Systematic review: efficacy and safety of rituximab for adults with idiopathic thrombocytopenic purpura

Ann Intern Med. 2007 Jan 2;146(1):25-33. doi: 10.7326/0003-4819-146-1-200701020-00006.


Background: Rituximab, a monoclonal anti-CD20 antibody, is increasingly used to treat idiopathic thrombocytopenic purpura (ITP).

Purpose: To systematically review the literature on the efficacy and safety of rituximab for the treatment of adults with ITP.

Data sources: MEDLINE, EMBASE, the Cochrane Library, abstracts from the American Societies of Hematology and Clinical Oncology annual meetings, and bibliographies of relevant articles and reviews were searched in duplicate until April 2006.

Study selection: Descriptive and comparative studies in any language that met predefined inclusion criteria were eligible. Efficacy analysis was restricted to studies enrolling 5 or more patients.

Data extraction: Platelet count response, toxicities, dose, previous treatments, baseline platelet count, duration of ITP, study design, and sources of funding were extracted in duplicate.

Data synthesis: We identified 19 eligible reports on efficacy (313 patients) and 29 on safety (306 patients). Weighted means for complete response (platelet count > 150 x 10(9) cells/L) and overall response (platelet count > 50 x 10(9) cells/L) with rituximab were 43.6% (95% CI, 29.5% to 57.7%) and 62.5% (CI, 52.6% to 72.5%), respectively. Responses lasted from 2 to 48 months. Nearly all patients had received corticosteroids, and 53.8% had undergone splenectomy. Nine patients (2.9%) died.

Limitations: There were no controlled studies, and no studies met all criteria for study quality. Reported deaths could not necessarily be attributed to rituximab. Overall, the number of rituximab-treated patients with ITP reported in the literature is small.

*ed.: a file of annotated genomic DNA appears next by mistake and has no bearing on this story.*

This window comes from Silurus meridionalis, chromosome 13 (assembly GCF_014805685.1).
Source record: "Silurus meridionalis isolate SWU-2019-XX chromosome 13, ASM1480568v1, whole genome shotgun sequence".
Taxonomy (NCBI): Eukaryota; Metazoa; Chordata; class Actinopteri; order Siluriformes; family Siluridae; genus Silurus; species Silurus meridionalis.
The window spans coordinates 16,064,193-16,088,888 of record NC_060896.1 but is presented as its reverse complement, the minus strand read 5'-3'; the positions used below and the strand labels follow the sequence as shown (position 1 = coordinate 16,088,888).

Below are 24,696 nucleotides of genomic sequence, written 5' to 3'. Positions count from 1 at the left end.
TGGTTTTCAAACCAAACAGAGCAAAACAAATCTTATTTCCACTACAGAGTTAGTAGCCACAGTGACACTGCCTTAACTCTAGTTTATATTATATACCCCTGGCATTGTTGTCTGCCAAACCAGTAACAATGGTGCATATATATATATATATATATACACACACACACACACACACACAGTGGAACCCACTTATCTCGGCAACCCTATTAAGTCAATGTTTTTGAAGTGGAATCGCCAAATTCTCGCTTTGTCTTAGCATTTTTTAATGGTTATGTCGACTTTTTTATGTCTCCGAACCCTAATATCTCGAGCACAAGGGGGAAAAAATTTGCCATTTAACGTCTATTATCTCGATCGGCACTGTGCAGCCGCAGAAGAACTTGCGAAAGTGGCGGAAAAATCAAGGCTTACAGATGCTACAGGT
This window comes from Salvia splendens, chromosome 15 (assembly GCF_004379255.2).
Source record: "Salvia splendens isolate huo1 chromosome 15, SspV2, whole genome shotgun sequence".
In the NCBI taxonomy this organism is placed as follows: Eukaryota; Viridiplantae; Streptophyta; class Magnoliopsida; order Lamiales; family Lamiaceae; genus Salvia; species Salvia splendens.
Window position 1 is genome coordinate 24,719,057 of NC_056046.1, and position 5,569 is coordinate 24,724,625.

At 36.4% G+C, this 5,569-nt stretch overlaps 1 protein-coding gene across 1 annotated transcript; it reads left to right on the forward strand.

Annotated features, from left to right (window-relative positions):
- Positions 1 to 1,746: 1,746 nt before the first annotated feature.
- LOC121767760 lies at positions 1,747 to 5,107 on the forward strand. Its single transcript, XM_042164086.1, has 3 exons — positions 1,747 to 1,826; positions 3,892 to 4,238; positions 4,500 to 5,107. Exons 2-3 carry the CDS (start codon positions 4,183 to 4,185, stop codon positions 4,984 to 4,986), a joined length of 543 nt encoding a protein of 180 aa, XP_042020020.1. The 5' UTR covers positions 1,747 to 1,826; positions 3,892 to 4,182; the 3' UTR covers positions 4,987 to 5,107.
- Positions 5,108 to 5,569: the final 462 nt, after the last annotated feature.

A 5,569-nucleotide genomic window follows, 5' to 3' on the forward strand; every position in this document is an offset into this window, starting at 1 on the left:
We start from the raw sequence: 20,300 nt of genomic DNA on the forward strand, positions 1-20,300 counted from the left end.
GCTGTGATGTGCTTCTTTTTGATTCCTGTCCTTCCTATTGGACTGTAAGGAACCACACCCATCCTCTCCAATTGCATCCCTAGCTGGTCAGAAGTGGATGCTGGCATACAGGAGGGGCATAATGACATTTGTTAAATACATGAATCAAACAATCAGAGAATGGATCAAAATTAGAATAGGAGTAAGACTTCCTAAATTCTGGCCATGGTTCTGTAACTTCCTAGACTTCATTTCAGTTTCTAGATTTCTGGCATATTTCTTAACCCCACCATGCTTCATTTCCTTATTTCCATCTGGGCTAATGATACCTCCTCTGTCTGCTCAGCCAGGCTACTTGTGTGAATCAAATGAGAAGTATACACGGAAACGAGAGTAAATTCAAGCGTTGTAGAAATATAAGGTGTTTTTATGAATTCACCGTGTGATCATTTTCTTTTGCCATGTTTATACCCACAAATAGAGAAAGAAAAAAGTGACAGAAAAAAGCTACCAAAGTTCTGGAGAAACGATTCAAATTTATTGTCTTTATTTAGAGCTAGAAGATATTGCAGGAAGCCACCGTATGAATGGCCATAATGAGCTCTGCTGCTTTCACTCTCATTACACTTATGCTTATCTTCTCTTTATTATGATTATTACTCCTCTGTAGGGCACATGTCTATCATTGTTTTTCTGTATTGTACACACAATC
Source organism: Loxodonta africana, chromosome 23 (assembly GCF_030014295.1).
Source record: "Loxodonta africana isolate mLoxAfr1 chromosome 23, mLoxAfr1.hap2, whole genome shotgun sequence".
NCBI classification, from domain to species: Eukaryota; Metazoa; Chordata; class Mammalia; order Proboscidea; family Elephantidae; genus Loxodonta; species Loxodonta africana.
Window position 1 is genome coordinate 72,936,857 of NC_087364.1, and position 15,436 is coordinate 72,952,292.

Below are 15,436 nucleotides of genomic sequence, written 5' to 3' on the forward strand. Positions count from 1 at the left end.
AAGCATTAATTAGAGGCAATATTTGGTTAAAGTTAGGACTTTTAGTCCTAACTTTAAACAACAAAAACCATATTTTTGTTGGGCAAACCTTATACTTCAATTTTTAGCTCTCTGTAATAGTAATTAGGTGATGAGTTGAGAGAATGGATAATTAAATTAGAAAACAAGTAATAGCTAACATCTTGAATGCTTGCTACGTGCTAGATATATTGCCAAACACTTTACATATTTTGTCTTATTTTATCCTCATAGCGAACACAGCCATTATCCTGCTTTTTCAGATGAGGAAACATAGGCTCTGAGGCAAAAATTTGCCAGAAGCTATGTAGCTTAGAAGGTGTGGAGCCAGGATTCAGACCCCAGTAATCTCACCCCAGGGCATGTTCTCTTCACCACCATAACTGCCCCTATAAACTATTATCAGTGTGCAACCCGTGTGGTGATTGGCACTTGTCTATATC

Conclusions: Rituximab resulted in an overall platelet count response in 62.5% of adults with ITP. However, this finding derives from uncontrolled studies that also reported significant toxicities, including death in 2.9% of cases. These data suggest that providers should avoid indiscriminate use of rituximab and that randomized, controlled trials of rituximab for ITP are urgently needed.

Publication types

  • Research Support, Non-U.S. Gov't
  • Review
  • Systematic Review

MeSH terms

  • Antibodies, Monoclonal / adverse effects*
  • Antibodies, Monoclonal / therapeutic use*
  • Antibodies, Monoclonal, Murine-Derived
  • Antigens, CD20 / drug effects
  • Drug Administration Schedule
  • Humans
  • Immunologic Factors / adverse effects*
  • Immunologic Factors / therapeutic use*
  • Platelet Count
  • Purpura, Thrombocytopenic, Idiopathic / drug therapy*
  • Research Design / standards
  • Rituximab


  • Antibodies, Monoclonal
  • Antibodies, Monoclonal, Murine-Derived
  • Antigens, CD20
  • Immunologic Factors
  • Rituximab